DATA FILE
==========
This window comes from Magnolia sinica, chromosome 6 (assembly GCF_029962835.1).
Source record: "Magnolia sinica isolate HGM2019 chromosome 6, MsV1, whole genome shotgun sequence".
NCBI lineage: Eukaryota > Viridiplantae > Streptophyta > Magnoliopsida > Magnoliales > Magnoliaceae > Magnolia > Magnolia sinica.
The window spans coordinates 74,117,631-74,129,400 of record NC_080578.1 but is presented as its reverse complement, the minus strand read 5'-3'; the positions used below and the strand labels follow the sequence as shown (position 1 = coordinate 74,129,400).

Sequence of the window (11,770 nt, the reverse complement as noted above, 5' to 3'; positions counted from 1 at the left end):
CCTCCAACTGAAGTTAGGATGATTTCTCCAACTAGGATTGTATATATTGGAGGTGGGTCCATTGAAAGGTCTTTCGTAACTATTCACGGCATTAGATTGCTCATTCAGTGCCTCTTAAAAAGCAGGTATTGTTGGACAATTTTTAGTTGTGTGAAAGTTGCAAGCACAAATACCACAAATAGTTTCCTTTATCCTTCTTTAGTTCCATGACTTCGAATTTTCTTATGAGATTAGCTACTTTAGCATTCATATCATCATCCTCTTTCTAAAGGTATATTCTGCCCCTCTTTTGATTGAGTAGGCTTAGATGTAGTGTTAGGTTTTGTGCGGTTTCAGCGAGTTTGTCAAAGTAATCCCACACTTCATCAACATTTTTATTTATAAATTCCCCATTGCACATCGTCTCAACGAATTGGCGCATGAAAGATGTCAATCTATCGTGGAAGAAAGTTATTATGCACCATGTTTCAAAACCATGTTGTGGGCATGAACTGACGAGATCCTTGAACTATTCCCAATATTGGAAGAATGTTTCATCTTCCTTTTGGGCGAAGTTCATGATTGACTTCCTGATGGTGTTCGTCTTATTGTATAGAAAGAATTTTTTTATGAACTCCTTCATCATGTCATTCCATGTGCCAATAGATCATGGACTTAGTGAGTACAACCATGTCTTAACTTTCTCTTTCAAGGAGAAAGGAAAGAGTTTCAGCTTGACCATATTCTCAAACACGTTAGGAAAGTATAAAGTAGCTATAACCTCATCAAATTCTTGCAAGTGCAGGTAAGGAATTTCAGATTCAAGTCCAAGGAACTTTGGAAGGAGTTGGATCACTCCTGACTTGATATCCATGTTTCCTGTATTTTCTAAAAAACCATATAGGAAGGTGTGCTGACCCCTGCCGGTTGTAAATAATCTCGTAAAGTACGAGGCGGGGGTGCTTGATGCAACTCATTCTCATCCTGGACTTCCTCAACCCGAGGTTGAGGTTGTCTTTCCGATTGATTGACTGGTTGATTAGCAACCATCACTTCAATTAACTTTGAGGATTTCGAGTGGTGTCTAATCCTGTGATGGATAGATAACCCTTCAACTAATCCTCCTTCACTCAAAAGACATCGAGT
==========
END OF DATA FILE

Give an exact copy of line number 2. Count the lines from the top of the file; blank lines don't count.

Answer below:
Source record: "Magnolia sinica isolate HGM2019 chromosome 6, MsV1, whole genome shotgun sequence".